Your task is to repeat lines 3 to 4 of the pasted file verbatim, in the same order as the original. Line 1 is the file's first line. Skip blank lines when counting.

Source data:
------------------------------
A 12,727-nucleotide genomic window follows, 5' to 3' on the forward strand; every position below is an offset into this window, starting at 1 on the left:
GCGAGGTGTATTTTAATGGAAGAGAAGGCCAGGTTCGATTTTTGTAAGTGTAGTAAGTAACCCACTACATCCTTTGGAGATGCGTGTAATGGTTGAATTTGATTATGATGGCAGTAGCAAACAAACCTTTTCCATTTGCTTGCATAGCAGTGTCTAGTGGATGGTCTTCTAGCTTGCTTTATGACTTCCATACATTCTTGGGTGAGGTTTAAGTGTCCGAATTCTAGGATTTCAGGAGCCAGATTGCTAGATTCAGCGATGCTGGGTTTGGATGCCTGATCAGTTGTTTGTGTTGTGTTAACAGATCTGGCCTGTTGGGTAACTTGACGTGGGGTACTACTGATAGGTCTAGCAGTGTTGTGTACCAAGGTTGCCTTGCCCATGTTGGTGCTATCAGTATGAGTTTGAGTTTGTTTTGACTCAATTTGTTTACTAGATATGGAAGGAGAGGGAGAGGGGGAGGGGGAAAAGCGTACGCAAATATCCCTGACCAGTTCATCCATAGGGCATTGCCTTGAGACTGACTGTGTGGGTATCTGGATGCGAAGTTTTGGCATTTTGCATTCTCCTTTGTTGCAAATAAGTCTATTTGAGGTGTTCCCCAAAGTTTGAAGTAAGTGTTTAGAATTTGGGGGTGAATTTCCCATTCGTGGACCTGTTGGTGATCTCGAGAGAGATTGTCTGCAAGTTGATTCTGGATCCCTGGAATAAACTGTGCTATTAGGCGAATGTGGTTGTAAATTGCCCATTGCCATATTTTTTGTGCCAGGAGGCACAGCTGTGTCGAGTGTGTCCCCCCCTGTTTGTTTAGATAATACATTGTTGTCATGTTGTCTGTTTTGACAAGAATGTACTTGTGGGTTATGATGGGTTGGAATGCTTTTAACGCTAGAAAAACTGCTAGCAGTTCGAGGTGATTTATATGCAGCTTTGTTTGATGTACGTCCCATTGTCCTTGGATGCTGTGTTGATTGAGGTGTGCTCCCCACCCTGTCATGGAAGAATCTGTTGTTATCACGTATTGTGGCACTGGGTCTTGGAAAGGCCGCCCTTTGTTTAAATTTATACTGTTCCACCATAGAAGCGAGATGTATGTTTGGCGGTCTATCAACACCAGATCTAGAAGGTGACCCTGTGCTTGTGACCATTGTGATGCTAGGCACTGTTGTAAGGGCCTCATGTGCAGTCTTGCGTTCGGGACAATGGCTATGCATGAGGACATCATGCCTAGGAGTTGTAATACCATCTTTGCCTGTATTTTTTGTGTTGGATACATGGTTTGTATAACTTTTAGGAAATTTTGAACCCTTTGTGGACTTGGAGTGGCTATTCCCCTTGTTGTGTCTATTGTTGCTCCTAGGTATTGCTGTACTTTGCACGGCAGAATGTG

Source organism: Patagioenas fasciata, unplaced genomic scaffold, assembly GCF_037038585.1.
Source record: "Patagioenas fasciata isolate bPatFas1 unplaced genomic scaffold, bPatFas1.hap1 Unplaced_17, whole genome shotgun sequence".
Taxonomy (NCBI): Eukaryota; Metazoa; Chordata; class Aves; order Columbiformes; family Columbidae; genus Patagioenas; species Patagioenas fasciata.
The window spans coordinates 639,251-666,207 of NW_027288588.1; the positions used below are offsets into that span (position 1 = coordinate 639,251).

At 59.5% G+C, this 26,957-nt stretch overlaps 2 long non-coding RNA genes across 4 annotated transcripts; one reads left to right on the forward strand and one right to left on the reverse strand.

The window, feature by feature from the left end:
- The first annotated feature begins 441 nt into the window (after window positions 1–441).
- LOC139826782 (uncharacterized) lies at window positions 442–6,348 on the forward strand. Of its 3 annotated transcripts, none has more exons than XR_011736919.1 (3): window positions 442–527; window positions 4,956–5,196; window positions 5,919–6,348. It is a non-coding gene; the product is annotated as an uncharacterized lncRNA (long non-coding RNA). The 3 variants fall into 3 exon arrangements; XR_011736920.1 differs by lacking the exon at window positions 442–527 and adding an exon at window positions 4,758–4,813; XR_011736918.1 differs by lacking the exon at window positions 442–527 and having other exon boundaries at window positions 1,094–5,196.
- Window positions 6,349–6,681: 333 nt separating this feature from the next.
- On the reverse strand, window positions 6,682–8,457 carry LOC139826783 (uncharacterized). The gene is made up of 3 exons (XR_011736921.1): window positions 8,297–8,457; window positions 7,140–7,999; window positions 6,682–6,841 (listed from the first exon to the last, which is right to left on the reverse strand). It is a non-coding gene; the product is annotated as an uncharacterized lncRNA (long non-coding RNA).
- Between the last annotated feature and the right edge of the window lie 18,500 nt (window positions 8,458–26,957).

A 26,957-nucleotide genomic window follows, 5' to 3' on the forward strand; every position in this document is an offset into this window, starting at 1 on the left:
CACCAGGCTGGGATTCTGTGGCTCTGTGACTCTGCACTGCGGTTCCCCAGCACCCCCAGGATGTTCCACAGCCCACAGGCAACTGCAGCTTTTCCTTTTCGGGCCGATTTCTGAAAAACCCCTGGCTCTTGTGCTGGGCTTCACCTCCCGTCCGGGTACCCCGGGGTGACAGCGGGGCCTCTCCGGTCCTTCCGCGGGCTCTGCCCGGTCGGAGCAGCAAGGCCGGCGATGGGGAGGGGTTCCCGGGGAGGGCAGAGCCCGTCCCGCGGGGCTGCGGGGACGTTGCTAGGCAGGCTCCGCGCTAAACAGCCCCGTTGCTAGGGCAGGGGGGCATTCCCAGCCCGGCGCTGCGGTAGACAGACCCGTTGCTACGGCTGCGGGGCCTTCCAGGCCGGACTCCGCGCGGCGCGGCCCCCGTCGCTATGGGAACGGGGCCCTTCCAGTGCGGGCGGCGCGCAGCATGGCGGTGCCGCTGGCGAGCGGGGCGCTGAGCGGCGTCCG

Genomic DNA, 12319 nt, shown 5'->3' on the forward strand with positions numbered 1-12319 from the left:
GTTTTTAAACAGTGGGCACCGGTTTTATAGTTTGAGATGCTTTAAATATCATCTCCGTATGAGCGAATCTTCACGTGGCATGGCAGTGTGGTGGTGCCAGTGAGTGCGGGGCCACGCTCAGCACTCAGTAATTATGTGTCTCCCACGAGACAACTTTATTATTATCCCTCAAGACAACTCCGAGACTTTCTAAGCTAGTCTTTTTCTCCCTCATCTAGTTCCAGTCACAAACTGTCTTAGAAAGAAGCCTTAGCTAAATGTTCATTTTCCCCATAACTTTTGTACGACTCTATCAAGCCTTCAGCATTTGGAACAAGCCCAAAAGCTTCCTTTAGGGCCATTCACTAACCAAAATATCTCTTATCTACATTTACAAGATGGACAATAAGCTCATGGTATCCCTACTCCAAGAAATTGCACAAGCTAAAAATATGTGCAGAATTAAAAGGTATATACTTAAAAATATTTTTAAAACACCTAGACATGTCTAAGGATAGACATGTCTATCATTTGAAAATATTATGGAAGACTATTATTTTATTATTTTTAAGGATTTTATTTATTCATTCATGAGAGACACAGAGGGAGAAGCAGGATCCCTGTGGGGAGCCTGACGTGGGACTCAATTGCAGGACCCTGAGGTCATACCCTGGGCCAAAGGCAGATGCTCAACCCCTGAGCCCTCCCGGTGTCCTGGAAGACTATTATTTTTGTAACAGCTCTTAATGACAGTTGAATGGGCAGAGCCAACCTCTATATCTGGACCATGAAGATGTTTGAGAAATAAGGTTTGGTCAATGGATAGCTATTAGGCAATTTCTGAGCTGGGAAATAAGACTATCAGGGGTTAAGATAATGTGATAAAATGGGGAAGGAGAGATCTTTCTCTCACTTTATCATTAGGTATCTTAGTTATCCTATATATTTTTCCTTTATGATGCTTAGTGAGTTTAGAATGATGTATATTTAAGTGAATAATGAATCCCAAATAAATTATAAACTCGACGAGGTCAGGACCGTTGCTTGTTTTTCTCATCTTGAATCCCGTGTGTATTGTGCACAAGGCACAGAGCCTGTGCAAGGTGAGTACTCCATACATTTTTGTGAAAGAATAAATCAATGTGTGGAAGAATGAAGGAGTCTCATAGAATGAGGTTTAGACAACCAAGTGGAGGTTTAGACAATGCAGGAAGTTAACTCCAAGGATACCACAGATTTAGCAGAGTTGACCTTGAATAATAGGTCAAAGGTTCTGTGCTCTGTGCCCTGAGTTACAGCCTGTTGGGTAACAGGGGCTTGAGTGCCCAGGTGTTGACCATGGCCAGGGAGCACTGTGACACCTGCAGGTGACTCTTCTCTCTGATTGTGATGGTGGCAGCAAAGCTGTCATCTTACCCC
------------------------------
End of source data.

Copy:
Source organism: Patagioenas fasciata, unplaced genomic scaffold, assembly GCF_037038585.1.
Source record: "Patagioenas fasciata isolate bPatFas1 unplaced genomic scaffold, bPatFas1.hap1 Unplaced_17, whole genome shotgun sequence".